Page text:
He was also a neo-nazi.  And that was especially odd, because … he himself was Jewish.  He even legally changed his name at one point to the more Germanic-sounding Harold von Braunhut to fool his unlikely Aryan pals.  (There are a few interesting articles out there about the man; here’s a great one by Evan Hughes over at The Awl.)

I really want to believe that Braunhut’s (well-documented) involvement with white supremacy groups was one of his many cons.  Surely he was simply trying to swindle them somehow.  He had, after all, sold weapons to the Ku Klux Klan.  Couldn’t he simply be hobnobbing with the Nazis as an undercover inventor trying trick them out of their money?  Why would the marketer of “Invisible Goldfish” be above such a thing?

I’m not sure why I am unconsciously going to such great lengths to exonerate the inventor of “Sea Monkeys.”  After all, he ripped me off when I was nine.  Yet here we are.



Throwback Thursday: the WOR-9 Thanksgiving Monster Movie Marathon!!!

If you were a little kid on Long Island in the late 1970’s and early 1980’s, then you remember Channel 9’s annual Thanksgiving monster movie marathon.  Dear God, did I love watching it with my Dad.  It was an EVENT.  I loved it far more than any Thanksgiving turkey — if they played monster movies all day, I think I’d cheerfully just enjoy Cocoa Puffs nonstop in front of the color TV in the family’s living room.

The Holy Trinity of monster movies, of course, consisted of “King Kong” (1933), “Son of Kong” (1933) and “Mighty Joe Young” (1949).  It’s a testament to these films’ staying power that they could still appeal to both children and adults roughly a half century after they were made.  Retrospect suggests it was probably a nice little father-son bonding exercise … my Dad was watching me thrill to the same monster action he enjoyed as a boy.  Special effects legend Ray Harryhausen truly blessed my childhood.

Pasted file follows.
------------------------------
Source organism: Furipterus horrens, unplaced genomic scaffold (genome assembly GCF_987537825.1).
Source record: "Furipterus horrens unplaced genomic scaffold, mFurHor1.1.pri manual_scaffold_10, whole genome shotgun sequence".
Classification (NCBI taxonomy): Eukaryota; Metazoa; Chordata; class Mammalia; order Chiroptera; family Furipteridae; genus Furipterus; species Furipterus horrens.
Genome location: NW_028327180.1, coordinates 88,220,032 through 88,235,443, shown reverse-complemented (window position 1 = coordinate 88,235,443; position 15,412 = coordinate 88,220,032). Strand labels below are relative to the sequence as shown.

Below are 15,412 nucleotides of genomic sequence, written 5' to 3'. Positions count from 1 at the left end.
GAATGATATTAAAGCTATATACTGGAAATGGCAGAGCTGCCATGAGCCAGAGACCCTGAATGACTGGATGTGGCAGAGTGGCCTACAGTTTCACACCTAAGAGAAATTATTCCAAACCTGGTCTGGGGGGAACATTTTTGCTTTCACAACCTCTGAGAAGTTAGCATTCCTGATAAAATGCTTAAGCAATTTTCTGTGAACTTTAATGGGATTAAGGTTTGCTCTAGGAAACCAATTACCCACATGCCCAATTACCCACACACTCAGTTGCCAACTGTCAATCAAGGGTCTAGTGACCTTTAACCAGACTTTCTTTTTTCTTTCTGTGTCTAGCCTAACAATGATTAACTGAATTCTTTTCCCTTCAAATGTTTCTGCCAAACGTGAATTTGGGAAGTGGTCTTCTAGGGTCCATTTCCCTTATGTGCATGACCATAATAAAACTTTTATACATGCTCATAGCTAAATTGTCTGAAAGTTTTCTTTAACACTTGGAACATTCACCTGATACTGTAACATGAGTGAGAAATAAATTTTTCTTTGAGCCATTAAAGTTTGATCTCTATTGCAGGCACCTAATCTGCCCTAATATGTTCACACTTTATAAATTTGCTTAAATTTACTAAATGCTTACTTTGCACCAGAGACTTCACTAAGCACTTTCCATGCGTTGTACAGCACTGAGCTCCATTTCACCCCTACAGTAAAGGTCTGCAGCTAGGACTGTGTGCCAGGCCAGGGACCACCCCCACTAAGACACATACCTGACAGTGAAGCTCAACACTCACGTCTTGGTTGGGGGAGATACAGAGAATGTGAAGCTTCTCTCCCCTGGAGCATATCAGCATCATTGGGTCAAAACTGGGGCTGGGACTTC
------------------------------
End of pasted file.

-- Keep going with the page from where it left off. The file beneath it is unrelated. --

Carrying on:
The DVD Drive-In website has a neat little nostalgic rundown right here:





Throwback Thursday: 70’s-era water pistols

I loved these cheap toys when I was a tot in the late 1970’s.  They were a favorite gift from any aunt who might be visiting during the summer.

Some websites list these as 1960’s toys; I’m guessing the Chinese manufacturers were simply using the same molds a decade later.

I seem to remember cracking or breaking one on more than one occasion, which is weird, because they weren’t made of glass.  I also needed an adult to fill them for me, when I was very little — you had to fill them via a tiny hole in the back that was plugged by a small plastic stopper.  It required a little finesse, as you had to run only a thin stream of water from the faucet to make that work.

I distinctly remember that dark blue Luger that you see at the bottom.








Throwback Thursday: Balsa Wood Gliders

This meme says the “THE 70’S,” but I encountered a little boy playing with something kind of like a balsa wood glider yesterday!  I told him how much I loved these when I was his age.

His was a bit fancier — it might have been made of thin plastic.  The gliders that I received from visiting aunts and grandparents were like the mostly unadorned balsa wood jobby that you see below.  It came in a long plastic sleeve like the one pictured, and you had to assemble it yourself.  (It wasn’t quite as high tech as the X-Box.)

Loop-de-loops were damn fun.  It was slightly less fun seeing it snap off a wing or fin after a nosedive.  Note to any well meaning aunts or uncles who might spy a balsa wood glider, if they’re still around:  buy a couple of them for that kid in your life — these things break easily.